There are times we come across designs that make us smack our heads and say – why didn’t I think of that?! This switch light is one of those designs! Working perfectly as ambient light, the switch rocks upwards, downwards, and rests in a neutral position. While in neutral, the light stays off, but the minute you rock it either upwards or downwards, it turns into an ambient lamp, casting light in the direction it’s been angled. Each person’s lighting choices are chosen to bring them comfort and joy. So why shouldn’t we look out for a lighting solution that matches all our needs? In this collection, we have designs that are actually lights that hold plants to rocket-shaped lamps that need to be pushed down to launch their light. So whatever your needs, I’m sure we have a design that meets your lighting needs!

Switch ambient lamp by Pasque D. Mawalla. While in neutral, the light stays off, but the minute you rock it either upwards or downwards, it turns into an ambient lamp.

38 Copper lighting for plant lovers by Bocci features large spheres are blown with a multitude of interior cavities, some deep enough to hold earth for cacti and succulent.

The Light Shelf by Jong-su Kim.

Beautiful ‘Leaf’ pendant lights by Daniel Mato of Loomiosa.  

Japanese art collective TeamLab has used lighting to create a sea of spiraling whirlpools inside a Melbourne Art Museum.

Alpine APC 60 by Studio Endo

The Spaceship mood light by Hongseok Seo, Minkwan Seo & Jin D.

Geometrical woodspot lamp designed by Alessandro Zambelli.

Stunning chandeliers by Andreea Braescu with intricate porcelain leaves that are all individually handcrafted! 

Preciosa Lighting has installed a huge sculptural lighting feature based on the Arabic eight-pointed star inside the lobby of the Sheraton Dubai Mall of the Emirates Hotel.

The Curl by Sebastian Bergne

Brick Light by Paolo Rizzatto.

Raptor Lamp by udnDesign & Funcus 

Revisiting nearly 3 decades of Jonathan Ive’s design evolution at Apple… in products.

With Sir Jonathan Ive’s exit from Apple just days ago, it’s finally the end of an era that Steve Jobs envisioned back in the 90s. Ive left his design agency Tangerine to formally Apple in 1992, recruited by Jon Rubinstein at the time. It wasn’t until 1996, when Steve Jobs made a return to Apple (an almost-bankrupt company at the time), when Jonathan Ive’s career really took off. Along with Ive’s eye for design, and Jobs’ attention to need, detail, and usability, the two formed one of the most successful creative alliances in recent history, taking the company to a valuation of $665 billion in 2011, around the time of Jobs’ demise, and finally to the trillion dollar mark in 2018.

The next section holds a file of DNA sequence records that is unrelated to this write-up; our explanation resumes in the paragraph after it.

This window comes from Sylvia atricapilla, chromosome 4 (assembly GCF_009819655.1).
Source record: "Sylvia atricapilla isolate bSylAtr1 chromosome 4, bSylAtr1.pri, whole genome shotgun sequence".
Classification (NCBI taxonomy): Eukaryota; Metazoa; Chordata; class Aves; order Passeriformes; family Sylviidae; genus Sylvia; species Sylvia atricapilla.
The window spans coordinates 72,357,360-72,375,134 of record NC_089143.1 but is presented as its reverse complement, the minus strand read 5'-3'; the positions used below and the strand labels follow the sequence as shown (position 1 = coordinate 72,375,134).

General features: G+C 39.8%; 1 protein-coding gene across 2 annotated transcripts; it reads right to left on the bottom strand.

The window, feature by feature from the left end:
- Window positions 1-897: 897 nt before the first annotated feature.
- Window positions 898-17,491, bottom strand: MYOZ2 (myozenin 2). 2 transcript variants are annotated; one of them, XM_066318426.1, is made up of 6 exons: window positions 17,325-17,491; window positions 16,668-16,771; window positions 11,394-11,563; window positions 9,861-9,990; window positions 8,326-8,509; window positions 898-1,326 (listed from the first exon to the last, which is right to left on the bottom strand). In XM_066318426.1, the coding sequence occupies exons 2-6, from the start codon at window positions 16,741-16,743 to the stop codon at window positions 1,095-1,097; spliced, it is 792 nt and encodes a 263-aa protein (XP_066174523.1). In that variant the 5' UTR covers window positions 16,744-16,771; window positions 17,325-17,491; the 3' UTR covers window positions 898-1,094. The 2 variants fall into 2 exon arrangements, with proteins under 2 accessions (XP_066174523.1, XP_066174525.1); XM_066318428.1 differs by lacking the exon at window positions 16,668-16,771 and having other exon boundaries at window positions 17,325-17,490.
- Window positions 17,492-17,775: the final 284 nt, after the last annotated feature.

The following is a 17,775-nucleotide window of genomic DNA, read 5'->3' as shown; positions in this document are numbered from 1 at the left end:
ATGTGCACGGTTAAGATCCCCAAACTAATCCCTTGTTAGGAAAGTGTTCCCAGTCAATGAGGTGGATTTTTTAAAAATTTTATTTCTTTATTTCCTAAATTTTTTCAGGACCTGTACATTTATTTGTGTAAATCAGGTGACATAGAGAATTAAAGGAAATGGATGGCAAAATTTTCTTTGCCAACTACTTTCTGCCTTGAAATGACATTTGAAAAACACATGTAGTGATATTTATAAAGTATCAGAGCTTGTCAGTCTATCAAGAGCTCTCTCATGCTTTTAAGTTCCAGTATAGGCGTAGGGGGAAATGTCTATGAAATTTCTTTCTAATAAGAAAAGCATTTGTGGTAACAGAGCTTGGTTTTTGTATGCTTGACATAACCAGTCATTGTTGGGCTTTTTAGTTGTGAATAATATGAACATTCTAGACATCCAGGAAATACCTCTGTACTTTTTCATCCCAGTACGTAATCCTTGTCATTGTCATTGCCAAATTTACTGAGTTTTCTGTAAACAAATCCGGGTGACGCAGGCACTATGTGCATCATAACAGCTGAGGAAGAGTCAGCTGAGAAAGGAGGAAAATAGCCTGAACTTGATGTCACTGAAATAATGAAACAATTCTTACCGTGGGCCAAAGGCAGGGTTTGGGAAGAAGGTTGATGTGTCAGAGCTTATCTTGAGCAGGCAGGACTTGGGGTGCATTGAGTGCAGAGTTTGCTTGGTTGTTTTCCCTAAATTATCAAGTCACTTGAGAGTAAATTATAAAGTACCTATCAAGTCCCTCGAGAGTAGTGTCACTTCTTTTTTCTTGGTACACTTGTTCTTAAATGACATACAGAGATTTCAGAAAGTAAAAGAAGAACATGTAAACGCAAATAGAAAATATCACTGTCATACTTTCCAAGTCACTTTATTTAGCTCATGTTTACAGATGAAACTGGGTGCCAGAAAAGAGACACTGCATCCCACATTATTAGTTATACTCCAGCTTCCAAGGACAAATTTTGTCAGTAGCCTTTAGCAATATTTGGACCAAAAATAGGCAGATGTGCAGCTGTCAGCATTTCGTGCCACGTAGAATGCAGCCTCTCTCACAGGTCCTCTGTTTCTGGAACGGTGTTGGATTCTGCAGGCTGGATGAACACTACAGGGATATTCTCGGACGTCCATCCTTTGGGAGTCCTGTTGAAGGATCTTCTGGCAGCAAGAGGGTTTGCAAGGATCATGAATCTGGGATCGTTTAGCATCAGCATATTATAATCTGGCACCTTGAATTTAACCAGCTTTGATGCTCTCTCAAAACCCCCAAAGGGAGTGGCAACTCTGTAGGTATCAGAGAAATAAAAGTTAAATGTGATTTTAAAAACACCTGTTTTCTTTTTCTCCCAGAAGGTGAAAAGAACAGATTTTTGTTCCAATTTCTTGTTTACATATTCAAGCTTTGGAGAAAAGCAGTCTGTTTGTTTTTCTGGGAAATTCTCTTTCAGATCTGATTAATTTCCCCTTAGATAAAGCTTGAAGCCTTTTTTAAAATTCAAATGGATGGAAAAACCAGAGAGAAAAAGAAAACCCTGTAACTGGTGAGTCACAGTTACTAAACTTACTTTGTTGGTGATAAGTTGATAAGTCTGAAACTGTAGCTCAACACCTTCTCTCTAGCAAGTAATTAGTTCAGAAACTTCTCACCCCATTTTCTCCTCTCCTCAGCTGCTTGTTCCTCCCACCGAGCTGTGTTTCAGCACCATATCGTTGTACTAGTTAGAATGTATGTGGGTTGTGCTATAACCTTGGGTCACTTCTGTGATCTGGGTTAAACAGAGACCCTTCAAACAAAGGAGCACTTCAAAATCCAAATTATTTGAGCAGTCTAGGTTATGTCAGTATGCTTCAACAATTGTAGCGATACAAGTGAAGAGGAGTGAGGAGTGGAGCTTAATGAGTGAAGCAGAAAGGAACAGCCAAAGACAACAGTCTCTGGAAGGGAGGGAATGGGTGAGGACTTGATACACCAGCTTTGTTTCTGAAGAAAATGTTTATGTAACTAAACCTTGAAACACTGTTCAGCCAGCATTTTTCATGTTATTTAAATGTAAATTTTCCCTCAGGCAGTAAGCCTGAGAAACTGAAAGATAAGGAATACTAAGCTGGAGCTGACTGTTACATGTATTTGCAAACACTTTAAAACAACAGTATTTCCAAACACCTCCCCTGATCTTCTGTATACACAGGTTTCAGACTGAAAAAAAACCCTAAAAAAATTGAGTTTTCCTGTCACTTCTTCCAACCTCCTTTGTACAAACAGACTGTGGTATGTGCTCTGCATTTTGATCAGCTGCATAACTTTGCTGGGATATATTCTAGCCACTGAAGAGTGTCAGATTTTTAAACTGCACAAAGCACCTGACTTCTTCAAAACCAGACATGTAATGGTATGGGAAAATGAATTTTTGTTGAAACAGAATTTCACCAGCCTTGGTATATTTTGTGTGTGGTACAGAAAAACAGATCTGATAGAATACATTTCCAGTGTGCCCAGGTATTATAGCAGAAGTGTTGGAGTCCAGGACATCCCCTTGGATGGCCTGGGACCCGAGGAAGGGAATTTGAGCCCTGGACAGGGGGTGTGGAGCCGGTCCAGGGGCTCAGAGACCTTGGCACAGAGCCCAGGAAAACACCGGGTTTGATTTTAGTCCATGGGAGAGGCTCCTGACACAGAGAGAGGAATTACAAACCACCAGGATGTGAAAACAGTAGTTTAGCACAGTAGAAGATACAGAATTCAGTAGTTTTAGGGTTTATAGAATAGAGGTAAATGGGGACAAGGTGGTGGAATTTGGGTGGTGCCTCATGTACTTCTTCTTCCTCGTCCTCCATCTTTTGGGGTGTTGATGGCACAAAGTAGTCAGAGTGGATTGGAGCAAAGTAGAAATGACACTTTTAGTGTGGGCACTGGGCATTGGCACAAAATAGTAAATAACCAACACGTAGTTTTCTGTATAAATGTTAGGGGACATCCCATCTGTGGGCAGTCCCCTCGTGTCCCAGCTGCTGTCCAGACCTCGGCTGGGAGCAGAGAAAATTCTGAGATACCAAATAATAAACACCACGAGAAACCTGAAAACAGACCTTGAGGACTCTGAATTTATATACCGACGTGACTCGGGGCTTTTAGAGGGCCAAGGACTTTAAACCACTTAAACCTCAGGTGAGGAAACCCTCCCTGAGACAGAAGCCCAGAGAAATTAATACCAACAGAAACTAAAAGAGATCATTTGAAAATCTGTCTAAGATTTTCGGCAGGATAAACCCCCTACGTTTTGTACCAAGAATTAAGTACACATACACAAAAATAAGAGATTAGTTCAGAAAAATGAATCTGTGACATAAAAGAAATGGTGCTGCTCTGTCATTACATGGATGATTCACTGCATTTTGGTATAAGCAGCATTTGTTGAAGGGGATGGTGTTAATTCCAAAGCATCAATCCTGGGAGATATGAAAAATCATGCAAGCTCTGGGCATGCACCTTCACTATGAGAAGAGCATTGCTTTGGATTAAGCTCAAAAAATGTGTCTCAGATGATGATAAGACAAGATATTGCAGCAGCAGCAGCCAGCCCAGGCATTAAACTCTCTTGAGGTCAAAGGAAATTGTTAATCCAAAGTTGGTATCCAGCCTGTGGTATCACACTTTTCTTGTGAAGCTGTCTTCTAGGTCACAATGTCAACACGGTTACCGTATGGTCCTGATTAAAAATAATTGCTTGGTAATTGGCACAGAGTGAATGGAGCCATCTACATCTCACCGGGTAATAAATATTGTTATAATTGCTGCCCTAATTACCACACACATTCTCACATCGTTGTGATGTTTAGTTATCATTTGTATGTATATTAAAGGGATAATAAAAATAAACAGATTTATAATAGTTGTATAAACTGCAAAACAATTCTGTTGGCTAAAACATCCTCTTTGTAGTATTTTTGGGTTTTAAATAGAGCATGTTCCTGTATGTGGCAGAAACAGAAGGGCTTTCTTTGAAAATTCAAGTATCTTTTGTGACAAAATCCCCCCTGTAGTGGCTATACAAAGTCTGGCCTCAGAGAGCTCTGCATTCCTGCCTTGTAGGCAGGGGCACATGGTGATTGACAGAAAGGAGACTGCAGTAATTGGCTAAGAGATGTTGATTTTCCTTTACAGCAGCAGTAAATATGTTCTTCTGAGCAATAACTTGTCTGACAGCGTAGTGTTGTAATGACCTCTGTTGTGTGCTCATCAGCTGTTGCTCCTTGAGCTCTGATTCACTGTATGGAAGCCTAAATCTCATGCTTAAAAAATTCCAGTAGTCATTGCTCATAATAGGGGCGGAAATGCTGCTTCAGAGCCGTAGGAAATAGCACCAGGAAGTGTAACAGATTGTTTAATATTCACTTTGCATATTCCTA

Ive’s journey at Apple can be distinctly broken down into these phases, that roughly fall into the decades too. We’re here to look at the work of Jobs through the lens of time, as he went from product to product and strength to strength with each passing decade. The video above provides a very rare look into Ive’s and Apple’s elusive design process, while the products below aim to codify and categorize Ive’s 27-year-long design journey with one of the most innovative companies on earth. Here’s a look at Jonathan Ive’s 27 years at Apple, in products.

1992-96 Jonathan Ive leaves Tangerine for Apple. Steve Jobs hasn’t made his comeback yet.

There honestly isn’t much to look at here. This was pre-Jobs comeback, when Apple was facing financial difficulties. Ive made his way from Tangerine to Apple, only to realize that most of the design team was being let go of. Rumor has it, he almost tried to quit around the same time, but was pep-talked into staying by Jon Rubinstein. Ive, under Apple, designed a few not-so-successful products at the time… like the Newton MessagePad, shown above. However, his experimentation with transparency (top right) led to a few breakthroughs later when Steve made a comeback.

1997-2011 Apple’s renaissance period under Jobs and Ive. Apple Design follows Dieter Rams.

Design flourished when Steve Jobs made a comeback in 1996. The iMac G3 and the iBook explored curves, and the use of transparency and translucency. Jobs was adamant that the insides of the computers be beautiful enough to showcase to the world, rather than make more white boxes. Ive’s design efforts went into making ‘computers sexy again’.

Ive’s obsession with transparency evolved further, while products that were previously curved, started taking on a more slick appearance. Shown above are the Apple Cinema Display, the iMac G4, and a rare non-Apple product, Harman Kardon’s Soundsticks that were designed by Ive!